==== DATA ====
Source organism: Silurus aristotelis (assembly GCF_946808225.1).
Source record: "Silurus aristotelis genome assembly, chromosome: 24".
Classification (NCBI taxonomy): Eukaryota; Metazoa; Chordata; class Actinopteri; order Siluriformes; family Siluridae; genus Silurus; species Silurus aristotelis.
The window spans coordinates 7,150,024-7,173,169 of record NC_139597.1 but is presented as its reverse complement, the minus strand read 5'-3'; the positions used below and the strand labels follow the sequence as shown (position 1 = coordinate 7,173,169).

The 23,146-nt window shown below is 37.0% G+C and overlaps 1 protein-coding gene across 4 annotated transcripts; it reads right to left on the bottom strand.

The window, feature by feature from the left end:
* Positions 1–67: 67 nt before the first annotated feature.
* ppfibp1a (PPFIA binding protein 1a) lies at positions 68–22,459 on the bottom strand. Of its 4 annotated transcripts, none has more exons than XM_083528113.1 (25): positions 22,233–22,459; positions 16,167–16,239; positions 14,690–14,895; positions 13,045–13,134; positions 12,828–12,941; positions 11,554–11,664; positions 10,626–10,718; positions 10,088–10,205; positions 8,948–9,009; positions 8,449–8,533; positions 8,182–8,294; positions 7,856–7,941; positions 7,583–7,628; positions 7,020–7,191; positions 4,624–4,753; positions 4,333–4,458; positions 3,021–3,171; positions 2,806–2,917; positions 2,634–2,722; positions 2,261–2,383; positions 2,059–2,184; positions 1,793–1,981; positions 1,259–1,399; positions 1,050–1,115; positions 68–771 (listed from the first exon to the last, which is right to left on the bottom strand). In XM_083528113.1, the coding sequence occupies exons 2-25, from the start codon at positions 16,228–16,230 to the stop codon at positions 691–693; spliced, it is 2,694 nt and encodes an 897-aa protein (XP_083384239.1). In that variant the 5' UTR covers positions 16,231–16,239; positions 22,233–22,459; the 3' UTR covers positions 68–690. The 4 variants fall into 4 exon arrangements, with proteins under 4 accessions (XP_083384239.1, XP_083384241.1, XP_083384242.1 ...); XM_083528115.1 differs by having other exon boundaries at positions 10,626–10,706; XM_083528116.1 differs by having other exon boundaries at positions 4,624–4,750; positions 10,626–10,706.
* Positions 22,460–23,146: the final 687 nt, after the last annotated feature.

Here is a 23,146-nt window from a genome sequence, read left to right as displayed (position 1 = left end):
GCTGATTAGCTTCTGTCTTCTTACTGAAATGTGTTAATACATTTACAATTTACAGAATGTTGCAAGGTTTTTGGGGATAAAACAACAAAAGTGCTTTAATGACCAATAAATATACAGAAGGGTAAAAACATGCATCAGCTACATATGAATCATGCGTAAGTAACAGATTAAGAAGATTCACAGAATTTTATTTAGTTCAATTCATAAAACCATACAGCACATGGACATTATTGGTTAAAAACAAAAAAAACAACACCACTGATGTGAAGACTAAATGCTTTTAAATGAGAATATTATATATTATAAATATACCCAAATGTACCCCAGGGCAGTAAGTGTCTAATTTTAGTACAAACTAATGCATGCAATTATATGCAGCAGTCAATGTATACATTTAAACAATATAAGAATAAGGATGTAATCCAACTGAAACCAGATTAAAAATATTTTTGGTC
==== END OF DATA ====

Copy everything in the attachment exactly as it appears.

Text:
Source organism: Silurus aristotelis (assembly GCF_946808225.1).
Source record: "Silurus aristotelis genome assembly, chromosome: 24".
Classification (NCBI taxonomy): Eukaryota; Metazoa; Chordata; class Actinopteri; order Siluriformes; family Siluridae; genus Silurus; species Silurus aristotelis.
The window spans coordinates 7,150,024-7,173,169 of record NC_139597.1 but is presented as its reverse complement, the minus strand read 5'-3'; the positions used below and the strand labels follow the sequence as shown (position 1 = coordinate 7,173,169).

The 23,146-nt window shown below is 37.0% G+C and overlaps 1 protein-coding gene across 4 annotated transcripts; it reads right to left on the bottom strand.

The window, feature by feature from the left end:
* Positions 1–67: 67 nt before the first annotated feature.
* ppfibp1a (PPFIA binding protein 1a) lies at positions 68–22,459 on the bottom strand. Of its 4 annotated transcripts, none has more exons than XM_083528113.1 (25): positions 22,233–22,459; positions 16,167–16,239; positions 14,690–14,895; positions 13,045–13,134; positions 12,828–12,941; positions 11,554–11,664; positions 10,626–10,718; positions 10,088–10,205; positions 8,948–9,009; positions 8,449–8,533; positions 8,182–8,294; positions 7,856–7,941; positions 7,583–7,628; positions 7,020–7,191; positions 4,624–4,753; positions 4,333–4,458; positions 3,021–3,171; positions 2,806–2,917; positions 2,634–2,722; positions 2,261–2,383; positions 2,059–2,184; positions 1,793–1,981; positions 1,259–1,399; positions 1,050–1,115; positions 68–771 (listed from the first exon to the last, which is right to left on the bottom strand). In XM_083528113.1, the coding sequence occupies exons 2-25, from the start codon at positions 16,228–16,230 to the stop codon at positions 691–693; spliced, it is 2,694 nt and encodes an 897-aa protein (XP_083384239.1). In that variant the 5' UTR covers positions 16,231–16,239; positions 22,233–22,459; the 3' UTR covers positions 68–690. The 4 variants fall into 4 exon arrangements, with proteins under 4 accessions (XP_083384239.1, XP_083384241.1, XP_083384242.1 ...); XM_083528115.1 differs by having other exon boundaries at positions 10,626–10,706; XM_083528116.1 differs by having other exon boundaries at positions 4,624–4,750; positions 10,626–10,706.
* Positions 22,460–23,146: the final 687 nt, after the last annotated feature.

Here is a 23,146-nt window from a genome sequence, read left to right as displayed (position 1 = left end):
GCTGATTAGCTTCTGTCTTCTTACTGAAATGTGTTAATACATTTACAATTTACAGAATGTTGCAAGGTTTTTGGGGATAAAACAACAAAAGTGCTTTAATGACCAATAAATATACAGAAGGGTAAAAACATGCATCAGCTACATATGAATCATGCGTAAGTAACAGATTAAGAAGATTCACAGAATTTTATTTAGTTCAATTCATAAAACCATACAGCACATGGACATTATTGGTTAAAAACAAAAAAAACAACACCACTGATGTGAAGACTAAATGCTTTTAAATGAGAATATTATATATTATAAATATACCCAAATGTACCCCAGGGCAGTAAGTGTCTAATTTTAGTACAAACTAATGCATGCAATTATATGCAGCAGTCAATGTATACATTTAAACAATATAAGAATAAGGATGTAATCCAACTGAAACCAGATTAAAAATATTTTTGGTC